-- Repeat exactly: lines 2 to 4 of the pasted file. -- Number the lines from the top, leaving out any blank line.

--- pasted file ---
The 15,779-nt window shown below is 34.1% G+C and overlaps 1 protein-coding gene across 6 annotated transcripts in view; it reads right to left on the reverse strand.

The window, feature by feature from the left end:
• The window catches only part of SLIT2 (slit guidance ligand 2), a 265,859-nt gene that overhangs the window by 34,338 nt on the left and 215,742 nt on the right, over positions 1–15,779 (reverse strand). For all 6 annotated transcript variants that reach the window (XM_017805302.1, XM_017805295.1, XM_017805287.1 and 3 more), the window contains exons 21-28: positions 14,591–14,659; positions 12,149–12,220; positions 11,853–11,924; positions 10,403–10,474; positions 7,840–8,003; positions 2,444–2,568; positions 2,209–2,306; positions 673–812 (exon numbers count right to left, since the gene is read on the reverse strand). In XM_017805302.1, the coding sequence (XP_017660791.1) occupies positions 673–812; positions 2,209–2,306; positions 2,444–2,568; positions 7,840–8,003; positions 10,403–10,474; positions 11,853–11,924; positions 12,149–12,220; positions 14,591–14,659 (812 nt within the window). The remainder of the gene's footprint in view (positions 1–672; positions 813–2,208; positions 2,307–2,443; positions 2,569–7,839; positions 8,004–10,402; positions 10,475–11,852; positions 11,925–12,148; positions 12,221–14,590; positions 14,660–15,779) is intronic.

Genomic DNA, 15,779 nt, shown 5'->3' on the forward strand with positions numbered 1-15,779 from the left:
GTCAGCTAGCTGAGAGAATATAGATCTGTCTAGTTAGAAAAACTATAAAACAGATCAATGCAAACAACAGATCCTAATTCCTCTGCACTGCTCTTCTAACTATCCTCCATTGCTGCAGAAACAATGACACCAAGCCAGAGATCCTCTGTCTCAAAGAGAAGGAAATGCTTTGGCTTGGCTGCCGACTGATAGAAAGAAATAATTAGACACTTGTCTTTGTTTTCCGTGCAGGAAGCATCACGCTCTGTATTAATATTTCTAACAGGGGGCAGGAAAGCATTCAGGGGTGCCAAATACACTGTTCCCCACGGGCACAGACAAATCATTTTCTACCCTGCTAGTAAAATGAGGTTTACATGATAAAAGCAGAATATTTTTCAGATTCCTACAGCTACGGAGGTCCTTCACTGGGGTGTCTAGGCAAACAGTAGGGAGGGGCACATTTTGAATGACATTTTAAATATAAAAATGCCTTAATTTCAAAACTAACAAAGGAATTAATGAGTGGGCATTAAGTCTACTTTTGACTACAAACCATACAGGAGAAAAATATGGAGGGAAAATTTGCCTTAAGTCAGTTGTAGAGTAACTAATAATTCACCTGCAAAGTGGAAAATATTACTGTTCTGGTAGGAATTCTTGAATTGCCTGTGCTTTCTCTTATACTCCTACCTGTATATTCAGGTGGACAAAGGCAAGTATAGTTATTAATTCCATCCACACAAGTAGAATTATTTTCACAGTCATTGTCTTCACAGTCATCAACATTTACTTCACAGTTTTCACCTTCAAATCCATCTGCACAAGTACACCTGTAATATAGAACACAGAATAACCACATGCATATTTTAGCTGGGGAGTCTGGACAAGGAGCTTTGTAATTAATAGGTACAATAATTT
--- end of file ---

The window, feature by feature from the left end:
• The window catches only part of SLIT2 (slit guidance ligand 2), a 265,859-nt gene that overhangs the window by 34,338 nt on the left and 215,742 nt on the right, over positions 1–15,779 (reverse strand). For all 6 annotated transcript variants that reach the window (XM_017805302.1, XM_017805295.1, XM_017805287.1 and 3 more), the window contains exons 21-28: positions 14,591–14,659; positions 12,149–12,220; positions 11,853–11,924; positions 10,403–10,474; positions 7,840–8,003; positions 2,444–2,568; positions 2,209–2,306; positions 673–812 (exon numbers count right to left, since the gene is read on the reverse strand). In XM_017805302.1, the coding sequence (XP_017660791.1) occupies positions 673–812; positions 2,209–2,306; positions 2,444–2,568; positions 7,840–8,003; positions 10,403–10,474; positions 11,853–11,924; positions 12,149–12,220; positions 14,591–14,659 (812 nt within the window). The remainder of the gene's footprint in view (positions 1–672; positions 813–2,208; positions 2,307–2,443; positions 2,569–7,839; positions 8,004–10,402; positions 10,475–11,852; positions 11,925–12,148; positions 12,221–14,590; positions 14,660–15,779) is intronic.

Genomic DNA, 15,779 nt, shown 5'->3' on the forward strand with positions numbered 1-15,779 from the left: